Ahmed Aboul Enein, “Scores Killed in 2012 under SCAF and Morsi,” Daily News Egypt, 27 April 2013,
 “Egypt Army Erects Barriers at Cairo Presidential Palace,” BBC, 6 December 2012, .
 Human Rights Watch, “Egypt: Officials Turn Blind Eye to Port Said Police Abuses,” 2 March 2013, .
 Salma Shukrallah and Randa Ali, “Post-Revolution Labour Strikes, Social Struggles on Rise in Egypt: Report,” Ahram Online, 29 April 2013,
 EIPR, “Interior Ministry Brutally Faces ‘Cement Alexandria’ Workers Rather than Allow Them Their Rights,” 19 February 2013, (in Arabic).
 “Tantawi Praises Revolutionary Youth, Declares End of Emergency” Ahram Online, 24 January 2012, .
 Please see .
 Omar Ashour, “Politicizing Security Sector Reform in Egypt,” Brookings Doha Center, 3 March 2013, .
 The Economist, “Egypt’s Economy: Going to the Dogs,” 30 March 2013, .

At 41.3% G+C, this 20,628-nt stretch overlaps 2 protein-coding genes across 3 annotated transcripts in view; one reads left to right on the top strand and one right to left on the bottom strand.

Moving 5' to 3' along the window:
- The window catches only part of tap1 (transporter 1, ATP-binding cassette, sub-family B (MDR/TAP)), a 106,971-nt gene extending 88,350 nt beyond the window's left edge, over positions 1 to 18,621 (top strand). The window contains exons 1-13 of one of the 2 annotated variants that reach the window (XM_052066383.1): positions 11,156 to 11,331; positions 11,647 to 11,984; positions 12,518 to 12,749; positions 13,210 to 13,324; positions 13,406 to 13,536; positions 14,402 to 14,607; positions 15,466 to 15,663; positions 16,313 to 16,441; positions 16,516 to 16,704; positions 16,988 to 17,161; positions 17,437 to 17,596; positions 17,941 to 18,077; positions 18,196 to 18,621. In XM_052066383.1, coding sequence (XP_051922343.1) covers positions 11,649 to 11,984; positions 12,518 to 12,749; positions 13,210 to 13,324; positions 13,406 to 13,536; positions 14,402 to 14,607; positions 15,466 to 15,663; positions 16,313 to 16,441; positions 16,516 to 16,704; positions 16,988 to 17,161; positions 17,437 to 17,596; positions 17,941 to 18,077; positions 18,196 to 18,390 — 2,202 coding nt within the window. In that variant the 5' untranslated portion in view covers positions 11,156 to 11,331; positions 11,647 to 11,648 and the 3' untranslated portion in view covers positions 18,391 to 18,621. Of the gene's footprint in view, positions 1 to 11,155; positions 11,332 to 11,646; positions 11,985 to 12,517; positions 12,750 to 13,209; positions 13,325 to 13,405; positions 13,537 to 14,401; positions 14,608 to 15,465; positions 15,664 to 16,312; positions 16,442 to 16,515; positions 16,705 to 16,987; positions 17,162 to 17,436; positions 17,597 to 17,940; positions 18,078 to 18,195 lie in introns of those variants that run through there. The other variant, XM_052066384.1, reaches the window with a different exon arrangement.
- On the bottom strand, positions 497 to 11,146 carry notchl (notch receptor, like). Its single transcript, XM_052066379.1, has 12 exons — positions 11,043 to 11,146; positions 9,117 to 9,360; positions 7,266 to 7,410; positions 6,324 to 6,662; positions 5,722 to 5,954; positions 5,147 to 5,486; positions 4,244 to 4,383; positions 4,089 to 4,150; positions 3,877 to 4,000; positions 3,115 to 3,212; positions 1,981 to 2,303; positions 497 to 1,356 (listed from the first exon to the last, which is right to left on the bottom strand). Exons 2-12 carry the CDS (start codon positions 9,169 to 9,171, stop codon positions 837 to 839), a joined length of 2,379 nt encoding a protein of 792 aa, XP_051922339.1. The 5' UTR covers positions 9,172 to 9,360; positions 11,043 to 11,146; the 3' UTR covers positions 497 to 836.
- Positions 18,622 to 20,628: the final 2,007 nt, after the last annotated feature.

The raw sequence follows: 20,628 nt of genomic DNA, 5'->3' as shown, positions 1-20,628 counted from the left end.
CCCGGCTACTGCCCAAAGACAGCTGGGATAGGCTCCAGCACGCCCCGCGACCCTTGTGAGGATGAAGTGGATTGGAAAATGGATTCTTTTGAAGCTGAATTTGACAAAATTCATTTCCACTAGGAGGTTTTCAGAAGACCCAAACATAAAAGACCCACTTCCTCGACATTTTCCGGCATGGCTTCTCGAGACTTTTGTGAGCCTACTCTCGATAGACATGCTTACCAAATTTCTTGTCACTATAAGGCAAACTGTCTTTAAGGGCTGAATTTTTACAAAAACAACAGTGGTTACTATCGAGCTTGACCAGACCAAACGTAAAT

See .
 “Egypt Military Accuses Foreign Elements of Instigations,” Egypt Independent, 23 May 2011, .
 Amnesty International, “Agents of Repression: Egypt's Police and the Case for Reform,” 2012, .
 J.E. Alvarez, “Re-thinking (In)security Discourses from a Critical Perspective,” Asteriskos 1/2 (2006): 61-82.
 D. McKinley and A. Veriava, Arresting Dissent: State Repression and Post-Apartheid Social Movements (Johannesburg: Centre for the Study of Violence and Reconciliation, 2005).
 Hisham Fouad, “Egypt: Textile Strikes Put Pressure on New Government,” MENA Solidarity Network, 1 August 2013, .